Easy to Read Fonts in Newsletters

The fonts you use in your mailing will determine how legible your text is, give your words emphasis, set mood and emotion behind those words, and make your newsletter cohesive.  Any font used in your newsletter has to be available on your subscriber’s computer in order for it to be displayed properly.  For this reason you need to ensure that the font you are using is commonly used on the majority of your subscriber’s computers so that your mailing looks the same for everyone. 

The most commonly used fonts are Times New Roman and Arial.  Other commonly used fonts include Comic Sans M S, Tahoma, and Verdana.   What looks good in print does not necessarily translate well onto the computer screen.  While Times New Roman is the default for most web browsers, possibly because most books and printed media use this font for its readability, studies show that on the computer screen users overwhelmingly find Arial easier to read.  There is a slight preference for Arial over Verdana at the 12 pt font level and an overwhelming preference for Verdana at the 10 pt level.  For this reason we have found that of all the commonly used fonts most people prefer Verdana at 10 pt or Arial at 12 pt.  There are other fonts that your subscribers may find easy to read such as Georgia, which was developed by Microsoft for its readability, but we suggest staying away from this as it is not as widely installed on all computers.

Never include too many fonts in a single email.  If you do use more than one font in your newsletter then limit yourself to using only two or three different fonts.   It is perfectly acceptable to use one font for your headlines and another font for your body text.  This will avoid making your newsletter cluttered and unattractive to your subscribers.  Newspapers typically use only one font style and size in their articles and only one or two style elements in their articles.   If your text exceeds the size of your layout you should cut out words rather than reduce the size of your fonts.  Remember,  the more succinct your writing is the more weight your words will carry.

Style elements are what you use to give emphasis to your text.   Rather than overusing fonts it’s suggested that you instead focus on style elements.    Bold text is used to give emphasis or weight to your words.   It commonly used on headlines, short phrases, entire sentences, captions, as we well as stand-alone words or phrases.  A word of caution when using bold text in the middle of a paragraph is that you will take attention away from your surrounding text.    If you want to only emphasize one word use italics rather than bold print.   Italics are used for emphasis whether it’s a single word or short phrase in a body of text.   It can also be used for subheadings, proper names, and titles.  Another way of adding emphasis to words is by using a different font color.   If you do this then you will need to remember to use darker text against lighter backgrounds or your words will be difficult to read.  You can also use different colors when emphasizing headlines or subheadings.   You typically will find people using different text colors when adding contrast for links against other text, readability against background color, and to match font with design elements in their email.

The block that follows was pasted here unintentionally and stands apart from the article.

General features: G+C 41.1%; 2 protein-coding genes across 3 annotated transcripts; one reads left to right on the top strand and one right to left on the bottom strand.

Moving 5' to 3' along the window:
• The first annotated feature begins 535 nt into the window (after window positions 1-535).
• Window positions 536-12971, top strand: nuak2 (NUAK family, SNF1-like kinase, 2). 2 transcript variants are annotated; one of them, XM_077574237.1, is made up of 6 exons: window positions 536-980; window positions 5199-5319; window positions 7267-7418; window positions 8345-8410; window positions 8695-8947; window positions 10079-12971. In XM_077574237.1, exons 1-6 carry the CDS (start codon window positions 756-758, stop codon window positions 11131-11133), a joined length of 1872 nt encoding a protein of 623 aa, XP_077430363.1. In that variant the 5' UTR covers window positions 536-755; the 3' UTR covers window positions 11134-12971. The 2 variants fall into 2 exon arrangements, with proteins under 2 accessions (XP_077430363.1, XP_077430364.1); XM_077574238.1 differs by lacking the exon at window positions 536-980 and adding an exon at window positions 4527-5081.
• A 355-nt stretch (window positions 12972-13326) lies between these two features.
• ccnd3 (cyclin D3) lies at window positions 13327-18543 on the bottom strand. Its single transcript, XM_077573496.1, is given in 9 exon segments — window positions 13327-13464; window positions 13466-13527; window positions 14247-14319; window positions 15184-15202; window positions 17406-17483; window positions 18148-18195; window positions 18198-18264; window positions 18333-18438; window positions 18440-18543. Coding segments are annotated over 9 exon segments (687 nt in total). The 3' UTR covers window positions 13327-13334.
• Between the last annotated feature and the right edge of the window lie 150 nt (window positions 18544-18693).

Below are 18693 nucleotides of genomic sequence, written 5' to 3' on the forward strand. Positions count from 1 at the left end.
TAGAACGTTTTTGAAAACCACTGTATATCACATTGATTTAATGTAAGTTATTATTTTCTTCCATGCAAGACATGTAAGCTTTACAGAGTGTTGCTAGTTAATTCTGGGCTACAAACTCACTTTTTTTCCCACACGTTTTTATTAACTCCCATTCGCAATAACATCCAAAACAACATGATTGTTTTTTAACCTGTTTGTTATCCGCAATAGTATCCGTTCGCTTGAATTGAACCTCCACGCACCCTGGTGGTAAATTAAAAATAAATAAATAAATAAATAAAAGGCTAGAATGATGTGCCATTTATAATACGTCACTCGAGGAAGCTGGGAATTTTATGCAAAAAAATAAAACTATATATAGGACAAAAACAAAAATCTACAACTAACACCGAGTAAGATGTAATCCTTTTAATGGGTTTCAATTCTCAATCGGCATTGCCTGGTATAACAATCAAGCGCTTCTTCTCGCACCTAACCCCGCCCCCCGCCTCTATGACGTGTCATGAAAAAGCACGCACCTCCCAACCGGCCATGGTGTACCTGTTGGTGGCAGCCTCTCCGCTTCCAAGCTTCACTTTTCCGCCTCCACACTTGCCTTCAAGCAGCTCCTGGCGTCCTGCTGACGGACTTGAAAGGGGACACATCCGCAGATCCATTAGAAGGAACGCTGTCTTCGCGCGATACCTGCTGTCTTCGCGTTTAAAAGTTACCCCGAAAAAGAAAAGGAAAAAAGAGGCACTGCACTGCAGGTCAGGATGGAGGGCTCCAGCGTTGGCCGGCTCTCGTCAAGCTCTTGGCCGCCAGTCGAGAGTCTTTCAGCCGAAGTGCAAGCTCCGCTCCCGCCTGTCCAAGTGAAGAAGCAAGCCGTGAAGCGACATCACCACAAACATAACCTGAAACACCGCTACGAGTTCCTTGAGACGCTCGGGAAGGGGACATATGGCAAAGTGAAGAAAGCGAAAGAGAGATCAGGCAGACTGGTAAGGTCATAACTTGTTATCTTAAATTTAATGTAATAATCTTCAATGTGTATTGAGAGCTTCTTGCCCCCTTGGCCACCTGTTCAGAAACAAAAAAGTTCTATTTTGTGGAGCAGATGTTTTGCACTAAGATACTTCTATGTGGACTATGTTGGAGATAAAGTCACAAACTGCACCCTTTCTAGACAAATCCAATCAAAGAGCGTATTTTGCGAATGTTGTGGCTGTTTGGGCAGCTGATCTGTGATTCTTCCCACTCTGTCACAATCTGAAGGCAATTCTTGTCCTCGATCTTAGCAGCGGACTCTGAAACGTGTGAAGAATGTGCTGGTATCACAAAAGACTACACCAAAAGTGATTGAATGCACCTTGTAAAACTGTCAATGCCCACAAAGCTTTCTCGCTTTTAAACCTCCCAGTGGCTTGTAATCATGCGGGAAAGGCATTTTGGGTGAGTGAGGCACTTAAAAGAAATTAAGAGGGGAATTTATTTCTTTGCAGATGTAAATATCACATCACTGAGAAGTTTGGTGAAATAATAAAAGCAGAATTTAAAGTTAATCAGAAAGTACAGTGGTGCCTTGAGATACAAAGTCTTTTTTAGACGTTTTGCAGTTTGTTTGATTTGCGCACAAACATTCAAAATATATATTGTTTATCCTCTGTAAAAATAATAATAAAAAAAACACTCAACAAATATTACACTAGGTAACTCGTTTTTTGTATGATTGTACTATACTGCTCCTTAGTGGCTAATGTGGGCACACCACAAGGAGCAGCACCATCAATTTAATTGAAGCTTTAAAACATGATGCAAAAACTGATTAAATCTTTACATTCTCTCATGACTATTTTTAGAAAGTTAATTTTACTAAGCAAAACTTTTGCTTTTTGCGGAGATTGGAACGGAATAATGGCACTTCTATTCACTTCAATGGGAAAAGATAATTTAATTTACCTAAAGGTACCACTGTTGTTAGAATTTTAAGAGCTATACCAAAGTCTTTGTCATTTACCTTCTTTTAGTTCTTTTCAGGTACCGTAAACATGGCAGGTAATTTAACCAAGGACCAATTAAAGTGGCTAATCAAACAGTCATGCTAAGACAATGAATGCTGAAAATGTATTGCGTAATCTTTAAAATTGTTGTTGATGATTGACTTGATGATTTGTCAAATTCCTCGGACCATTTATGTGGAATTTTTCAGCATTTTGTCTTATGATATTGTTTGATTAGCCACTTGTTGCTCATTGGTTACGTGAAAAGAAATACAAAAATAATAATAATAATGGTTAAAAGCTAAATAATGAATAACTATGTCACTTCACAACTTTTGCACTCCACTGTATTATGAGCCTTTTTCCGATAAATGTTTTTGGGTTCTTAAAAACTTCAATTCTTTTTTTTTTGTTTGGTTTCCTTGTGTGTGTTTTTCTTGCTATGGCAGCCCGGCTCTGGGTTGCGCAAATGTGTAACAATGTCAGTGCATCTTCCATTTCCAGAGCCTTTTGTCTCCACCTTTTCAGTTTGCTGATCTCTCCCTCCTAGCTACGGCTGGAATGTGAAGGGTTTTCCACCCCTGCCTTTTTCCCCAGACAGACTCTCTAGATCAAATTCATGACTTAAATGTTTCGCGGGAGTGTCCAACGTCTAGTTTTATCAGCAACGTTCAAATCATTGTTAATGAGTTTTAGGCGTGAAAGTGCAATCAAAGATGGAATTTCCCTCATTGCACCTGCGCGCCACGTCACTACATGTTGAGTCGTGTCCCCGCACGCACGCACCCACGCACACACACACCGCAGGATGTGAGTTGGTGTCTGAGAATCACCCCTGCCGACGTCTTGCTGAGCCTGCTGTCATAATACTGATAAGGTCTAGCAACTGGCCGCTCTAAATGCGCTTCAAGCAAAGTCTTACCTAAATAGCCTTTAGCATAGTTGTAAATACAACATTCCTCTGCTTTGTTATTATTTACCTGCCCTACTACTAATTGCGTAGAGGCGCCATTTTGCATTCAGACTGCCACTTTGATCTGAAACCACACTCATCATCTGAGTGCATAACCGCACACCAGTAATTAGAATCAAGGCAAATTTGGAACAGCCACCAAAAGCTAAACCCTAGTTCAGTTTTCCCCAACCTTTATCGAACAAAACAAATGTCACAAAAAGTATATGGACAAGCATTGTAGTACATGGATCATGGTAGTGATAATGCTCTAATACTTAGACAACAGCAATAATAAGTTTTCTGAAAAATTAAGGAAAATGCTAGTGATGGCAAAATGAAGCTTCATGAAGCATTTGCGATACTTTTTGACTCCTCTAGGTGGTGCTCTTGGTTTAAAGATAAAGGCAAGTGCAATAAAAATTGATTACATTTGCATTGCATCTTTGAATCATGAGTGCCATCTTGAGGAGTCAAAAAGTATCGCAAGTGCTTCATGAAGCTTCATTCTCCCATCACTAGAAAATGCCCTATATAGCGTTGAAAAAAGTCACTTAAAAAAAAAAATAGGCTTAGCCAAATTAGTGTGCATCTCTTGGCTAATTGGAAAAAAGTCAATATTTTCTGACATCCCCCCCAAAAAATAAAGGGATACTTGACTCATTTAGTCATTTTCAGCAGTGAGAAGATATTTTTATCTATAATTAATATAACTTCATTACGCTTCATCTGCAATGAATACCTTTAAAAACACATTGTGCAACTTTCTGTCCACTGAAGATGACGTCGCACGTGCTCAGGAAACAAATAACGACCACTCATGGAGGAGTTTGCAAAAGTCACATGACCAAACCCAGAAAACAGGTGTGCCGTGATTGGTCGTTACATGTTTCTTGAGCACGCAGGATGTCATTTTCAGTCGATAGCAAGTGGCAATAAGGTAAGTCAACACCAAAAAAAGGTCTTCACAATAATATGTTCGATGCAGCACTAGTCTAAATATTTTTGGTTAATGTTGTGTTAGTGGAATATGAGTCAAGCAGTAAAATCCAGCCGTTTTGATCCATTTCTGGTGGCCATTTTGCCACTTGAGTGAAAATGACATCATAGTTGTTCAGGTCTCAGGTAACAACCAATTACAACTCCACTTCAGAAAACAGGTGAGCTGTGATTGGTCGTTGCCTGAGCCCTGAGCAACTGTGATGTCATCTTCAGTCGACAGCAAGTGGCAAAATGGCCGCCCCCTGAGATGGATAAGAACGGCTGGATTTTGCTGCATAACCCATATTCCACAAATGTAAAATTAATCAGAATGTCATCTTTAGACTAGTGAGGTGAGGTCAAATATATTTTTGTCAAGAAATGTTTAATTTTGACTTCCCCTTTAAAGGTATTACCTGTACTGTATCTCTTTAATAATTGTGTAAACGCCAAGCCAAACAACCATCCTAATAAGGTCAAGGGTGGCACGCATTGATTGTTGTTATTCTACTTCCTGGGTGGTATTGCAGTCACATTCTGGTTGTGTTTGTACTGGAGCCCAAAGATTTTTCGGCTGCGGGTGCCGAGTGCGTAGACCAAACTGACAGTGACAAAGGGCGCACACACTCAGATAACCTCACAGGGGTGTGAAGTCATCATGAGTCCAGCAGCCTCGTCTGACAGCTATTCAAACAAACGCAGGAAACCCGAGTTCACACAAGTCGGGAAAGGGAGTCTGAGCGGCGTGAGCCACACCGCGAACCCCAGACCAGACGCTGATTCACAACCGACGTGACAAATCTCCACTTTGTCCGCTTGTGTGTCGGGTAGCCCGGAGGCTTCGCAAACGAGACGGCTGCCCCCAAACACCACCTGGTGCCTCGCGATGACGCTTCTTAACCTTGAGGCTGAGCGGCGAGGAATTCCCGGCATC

For more tips read our articles on email design and email copywriting.

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  • Hi there, its a fairly interesting article on type… however, I don’t recall having a Veranda font installed. :)

    Perhaps you might be making reference to Verdana, the more commonly used one?

    Cheers.

    • Yes – it should of course be “Verdana”

  • Just trying to help :)

    • Thanks, the article has been updated!

  • Susan

    Thanks – interestng article and just the info I was looking for. I’m going with Verdana 10pt!

  • TD

    Very helpful post. I’m posting long texts online, and Verdana seems to me the easiest to read. Thanks for the hint!